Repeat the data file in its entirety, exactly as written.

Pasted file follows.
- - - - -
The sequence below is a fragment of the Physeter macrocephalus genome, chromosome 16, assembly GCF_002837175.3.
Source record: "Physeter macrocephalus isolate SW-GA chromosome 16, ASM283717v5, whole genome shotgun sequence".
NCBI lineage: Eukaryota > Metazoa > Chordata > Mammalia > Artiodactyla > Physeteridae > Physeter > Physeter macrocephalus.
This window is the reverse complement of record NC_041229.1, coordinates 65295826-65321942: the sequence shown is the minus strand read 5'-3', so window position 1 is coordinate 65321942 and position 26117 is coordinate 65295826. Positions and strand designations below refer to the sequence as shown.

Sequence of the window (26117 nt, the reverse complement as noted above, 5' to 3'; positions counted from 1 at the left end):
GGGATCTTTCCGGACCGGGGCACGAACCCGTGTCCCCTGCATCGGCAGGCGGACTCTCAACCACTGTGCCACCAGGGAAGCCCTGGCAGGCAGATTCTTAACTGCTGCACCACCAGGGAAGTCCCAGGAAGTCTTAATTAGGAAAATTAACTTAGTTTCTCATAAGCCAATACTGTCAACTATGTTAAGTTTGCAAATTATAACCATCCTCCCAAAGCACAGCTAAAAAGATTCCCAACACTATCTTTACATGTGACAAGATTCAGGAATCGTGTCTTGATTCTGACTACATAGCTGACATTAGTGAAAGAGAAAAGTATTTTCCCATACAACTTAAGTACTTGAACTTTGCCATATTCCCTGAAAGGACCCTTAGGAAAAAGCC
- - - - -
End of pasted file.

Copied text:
The sequence below is a fragment of the Physeter macrocephalus genome, chromosome 16, assembly GCF_002837175.3.
Source record: "Physeter macrocephalus isolate SW-GA chromosome 16, ASM283717v5, whole genome shotgun sequence".
NCBI lineage: Eukaryota > Metazoa > Chordata > Mammalia > Artiodactyla > Physeteridae > Physeter > Physeter macrocephalus.
This window is the reverse complement of record NC_041229.1, coordinates 65295826-65321942: the sequence shown is the minus strand read 5'-3', so window position 1 is coordinate 65321942 and position 26117 is coordinate 65295826. Positions and strand designations below refer to the sequence as shown.

Sequence of the window (26117 nt, the reverse complement as noted above, 5' to 3'; positions counted from 1 at the left end):
GGGATCTTTCCGGACCGGGGCACGAACCCGTGTCCCCTGCATCGGCAGGCGGACTCTCAACCACTGTGCCACCAGGGAAGCCCTGGCAGGCAGATTCTTAACTGCTGCACCACCAGGGAAGTCCCAGGAAGTCTTAATTAGGAAAATTAACTTAGTTTCTCATAAGCCAATACTGTCAACTATGTTAAGTTTGCAAATTATAACCATCCTCCCAAAGCACAGCTAAAAAGATTCCCAACACTATCTTTACATGTGACAAGATTCAGGAATCGTGTCTTGATTCTGACTACATAGCTGACATTAGTGAAAGAGAAAAGTATTTTCCCATACAACTTAAGTACTTGAACTTTGCCATATTCCCTGAAAGGACCCTTAGGAAAAAGCC